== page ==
And at almost 60 years old, he is still patrolling the highways.
Although it's hard to forget the image of Estrada on the small screen in his tight polyester police uniform and aviator sunglasses riding a motorcycle as California Highway Patrol Officer Frank "Ponch" Poncherello, he now takes the law into his own hands - and it's no act.
Estrada is a deputy sheriff in Virginia and a reserve police officer in Indiana. He also publicly supported California's newly implemented law that prohibits all drivers from using handheld cell phones while driving.
The just-passed law also states that motorists 18 and over may use a "hands-free device," but drivers under the age of 18 may not use a cell phone or hands-free device while driving.
Estrada isn't only enforcing the law of the land, he is also enforcing the law in cyberspace by lobbying for increased funding for Internet safety education.
Estrada was shocked to see the prevalence of child pornography and wanted to take a stand against it, so he teamed up with ICAT (Internet Crimes Against Children).
"It's a foundation that was actually formed to increase Internet safety education and to lobby for mandatory Internet safety education in all schools nationwide," Estrada told CBSNews.com. "It's a 501-3 corporation, a non-profit. I actually became a deputy sheriff in Virginia and I am an investigator with ICAT (Internet Crimes Against Children) because I saw child porn and I went out of my mind and I said that something has to be done."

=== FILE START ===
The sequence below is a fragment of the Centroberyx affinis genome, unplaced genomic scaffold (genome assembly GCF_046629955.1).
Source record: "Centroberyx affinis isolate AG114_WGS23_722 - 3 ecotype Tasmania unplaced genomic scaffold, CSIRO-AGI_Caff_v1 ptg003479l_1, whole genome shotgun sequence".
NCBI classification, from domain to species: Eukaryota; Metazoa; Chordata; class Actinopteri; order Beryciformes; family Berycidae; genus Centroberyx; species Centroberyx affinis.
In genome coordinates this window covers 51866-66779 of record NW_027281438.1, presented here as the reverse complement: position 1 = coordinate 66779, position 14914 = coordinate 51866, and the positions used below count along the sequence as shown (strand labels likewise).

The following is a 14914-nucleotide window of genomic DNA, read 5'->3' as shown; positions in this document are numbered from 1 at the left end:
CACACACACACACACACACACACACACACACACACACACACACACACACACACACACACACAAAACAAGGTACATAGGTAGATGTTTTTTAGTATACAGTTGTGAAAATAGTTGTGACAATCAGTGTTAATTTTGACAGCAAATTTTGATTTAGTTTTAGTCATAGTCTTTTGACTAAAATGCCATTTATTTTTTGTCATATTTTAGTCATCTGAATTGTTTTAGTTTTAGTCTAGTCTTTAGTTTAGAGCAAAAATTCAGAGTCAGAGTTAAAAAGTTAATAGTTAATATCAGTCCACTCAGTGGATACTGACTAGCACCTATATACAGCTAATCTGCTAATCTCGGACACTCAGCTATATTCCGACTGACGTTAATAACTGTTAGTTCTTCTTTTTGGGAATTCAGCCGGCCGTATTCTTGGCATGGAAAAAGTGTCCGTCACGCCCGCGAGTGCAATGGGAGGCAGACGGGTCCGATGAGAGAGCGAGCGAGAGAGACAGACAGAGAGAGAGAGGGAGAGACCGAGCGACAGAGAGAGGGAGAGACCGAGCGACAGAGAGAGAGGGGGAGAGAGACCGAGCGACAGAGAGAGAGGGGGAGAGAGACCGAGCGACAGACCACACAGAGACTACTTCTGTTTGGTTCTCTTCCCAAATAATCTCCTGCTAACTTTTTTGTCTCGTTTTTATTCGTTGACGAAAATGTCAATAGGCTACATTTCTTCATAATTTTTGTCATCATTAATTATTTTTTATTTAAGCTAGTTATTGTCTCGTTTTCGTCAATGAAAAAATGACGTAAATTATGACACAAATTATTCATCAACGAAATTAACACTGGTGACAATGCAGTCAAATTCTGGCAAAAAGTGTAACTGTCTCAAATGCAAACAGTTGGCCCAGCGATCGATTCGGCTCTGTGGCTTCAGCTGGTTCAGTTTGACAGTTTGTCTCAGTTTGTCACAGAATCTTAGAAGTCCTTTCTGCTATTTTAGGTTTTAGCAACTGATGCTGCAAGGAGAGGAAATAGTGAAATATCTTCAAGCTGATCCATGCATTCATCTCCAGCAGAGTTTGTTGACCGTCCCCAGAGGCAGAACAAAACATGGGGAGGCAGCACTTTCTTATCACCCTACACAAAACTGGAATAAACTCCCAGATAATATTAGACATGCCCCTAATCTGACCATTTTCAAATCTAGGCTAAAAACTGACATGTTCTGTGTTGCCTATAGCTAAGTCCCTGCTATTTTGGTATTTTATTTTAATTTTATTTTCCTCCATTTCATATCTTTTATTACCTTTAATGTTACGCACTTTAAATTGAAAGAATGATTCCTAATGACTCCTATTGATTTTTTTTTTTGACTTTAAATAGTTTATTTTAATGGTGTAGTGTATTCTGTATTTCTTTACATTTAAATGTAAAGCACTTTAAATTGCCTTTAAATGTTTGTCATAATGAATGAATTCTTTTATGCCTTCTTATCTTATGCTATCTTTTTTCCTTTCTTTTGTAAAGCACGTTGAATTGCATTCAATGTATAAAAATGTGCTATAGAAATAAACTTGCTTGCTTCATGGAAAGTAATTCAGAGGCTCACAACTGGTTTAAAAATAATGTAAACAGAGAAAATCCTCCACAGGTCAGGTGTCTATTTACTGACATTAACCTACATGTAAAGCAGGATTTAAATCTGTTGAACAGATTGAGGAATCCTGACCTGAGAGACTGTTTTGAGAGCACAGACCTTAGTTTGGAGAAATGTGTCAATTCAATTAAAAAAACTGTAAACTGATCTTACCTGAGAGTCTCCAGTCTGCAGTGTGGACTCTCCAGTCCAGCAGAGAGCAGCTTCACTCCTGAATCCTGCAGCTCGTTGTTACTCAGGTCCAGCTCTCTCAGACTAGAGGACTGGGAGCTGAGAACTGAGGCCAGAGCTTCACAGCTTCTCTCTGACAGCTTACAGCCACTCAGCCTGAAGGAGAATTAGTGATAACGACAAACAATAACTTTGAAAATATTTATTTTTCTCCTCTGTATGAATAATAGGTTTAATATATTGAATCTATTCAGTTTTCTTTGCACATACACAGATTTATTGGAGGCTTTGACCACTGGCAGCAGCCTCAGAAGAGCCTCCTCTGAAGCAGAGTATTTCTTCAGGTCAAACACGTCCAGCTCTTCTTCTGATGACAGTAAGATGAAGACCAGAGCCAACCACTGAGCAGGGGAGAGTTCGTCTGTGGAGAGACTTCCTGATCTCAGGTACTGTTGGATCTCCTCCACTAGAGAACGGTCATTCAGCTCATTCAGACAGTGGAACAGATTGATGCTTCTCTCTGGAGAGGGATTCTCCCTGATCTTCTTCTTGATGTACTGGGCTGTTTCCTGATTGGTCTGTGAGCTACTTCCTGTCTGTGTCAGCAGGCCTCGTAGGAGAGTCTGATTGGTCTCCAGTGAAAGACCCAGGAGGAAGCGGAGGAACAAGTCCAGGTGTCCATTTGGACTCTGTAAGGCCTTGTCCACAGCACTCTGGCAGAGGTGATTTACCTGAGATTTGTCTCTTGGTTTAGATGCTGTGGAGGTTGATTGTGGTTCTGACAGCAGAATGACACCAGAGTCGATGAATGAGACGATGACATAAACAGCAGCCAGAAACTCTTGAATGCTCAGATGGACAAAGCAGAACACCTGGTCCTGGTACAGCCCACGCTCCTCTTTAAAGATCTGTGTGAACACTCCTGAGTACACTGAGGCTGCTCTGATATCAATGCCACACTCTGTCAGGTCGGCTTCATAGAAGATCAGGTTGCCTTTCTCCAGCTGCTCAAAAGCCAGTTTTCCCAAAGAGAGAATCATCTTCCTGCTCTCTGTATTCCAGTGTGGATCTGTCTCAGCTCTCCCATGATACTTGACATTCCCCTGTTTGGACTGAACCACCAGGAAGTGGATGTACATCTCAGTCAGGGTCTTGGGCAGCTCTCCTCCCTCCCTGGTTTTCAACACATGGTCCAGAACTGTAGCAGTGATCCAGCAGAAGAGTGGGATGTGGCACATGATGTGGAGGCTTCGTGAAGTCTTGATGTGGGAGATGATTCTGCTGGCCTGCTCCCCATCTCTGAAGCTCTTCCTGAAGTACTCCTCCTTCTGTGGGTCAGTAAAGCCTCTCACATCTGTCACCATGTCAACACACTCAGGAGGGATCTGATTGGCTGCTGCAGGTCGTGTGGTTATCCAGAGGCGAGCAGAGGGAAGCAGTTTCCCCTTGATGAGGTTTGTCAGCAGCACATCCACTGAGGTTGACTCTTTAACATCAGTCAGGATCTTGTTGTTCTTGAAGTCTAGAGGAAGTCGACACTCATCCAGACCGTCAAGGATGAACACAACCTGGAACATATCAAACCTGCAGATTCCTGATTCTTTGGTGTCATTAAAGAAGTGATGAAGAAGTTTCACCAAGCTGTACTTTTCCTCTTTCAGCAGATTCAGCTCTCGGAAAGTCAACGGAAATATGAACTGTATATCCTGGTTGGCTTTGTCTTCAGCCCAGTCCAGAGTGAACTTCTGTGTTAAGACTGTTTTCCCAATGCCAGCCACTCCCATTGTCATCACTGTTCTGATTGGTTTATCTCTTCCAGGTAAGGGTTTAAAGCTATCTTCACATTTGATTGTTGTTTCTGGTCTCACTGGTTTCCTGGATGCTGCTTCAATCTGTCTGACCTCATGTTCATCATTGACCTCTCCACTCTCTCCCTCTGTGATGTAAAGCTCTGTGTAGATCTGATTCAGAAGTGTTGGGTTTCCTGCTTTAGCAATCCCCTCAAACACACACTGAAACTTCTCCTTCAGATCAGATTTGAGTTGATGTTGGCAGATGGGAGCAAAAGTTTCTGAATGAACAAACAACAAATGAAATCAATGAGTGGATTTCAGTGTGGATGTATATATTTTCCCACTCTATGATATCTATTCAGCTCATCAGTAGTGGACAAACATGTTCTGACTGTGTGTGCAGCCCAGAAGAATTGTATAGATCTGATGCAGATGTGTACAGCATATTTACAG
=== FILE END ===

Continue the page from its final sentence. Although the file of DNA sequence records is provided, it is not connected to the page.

Although he still has those Poncherello good looks and full head of hair, Estrada will be turning 60 in March and realizes he won't be able to be on the job forever. Therefore, ICAT will be a way for him to continue his work.
Estrada, who is also a reserve police officer in Indiana, has to work 96 hours a year on the street to keep his reserve status, he explained.
Estrada also co-starred in the second season of "The Surreal Life" (2004) with past-their-prime Hollywood stars Traci Bingham, Trishelle Cannatella, Tammy Faye Messner, Ron Jeremy and Vanilla Ice.
CHiPs, meanwhile, known for its machismo in the late '70s and for shining a positive light on Hispanic-Americans, has acquired a comical cult-like following today.
(Warner Home Video)
Estrada has fond memories of playing "Ponch" alongside Jon Baker (played by Larry Wilcox) and memorable guest stars such as the late Evel Knievel, who performed his incredible motorcycle stunts.
"We had stunt people, but we did our own driving, pulling up and out and some of the chases. We chased behind a camera truck," Estrada said.
Fans of the popular late '70s sitcom can catch "Ponch" in action in "CHiPs: The Complete Second Season," which was released by Warner Home Video on June 3.
CHiPS will also be brought to the big screen with a film adaptation that is slated to be released in early 2009. "That '70s Show" actor Wilmer Valderrama will play "Ponch."
By Melissa Castellanos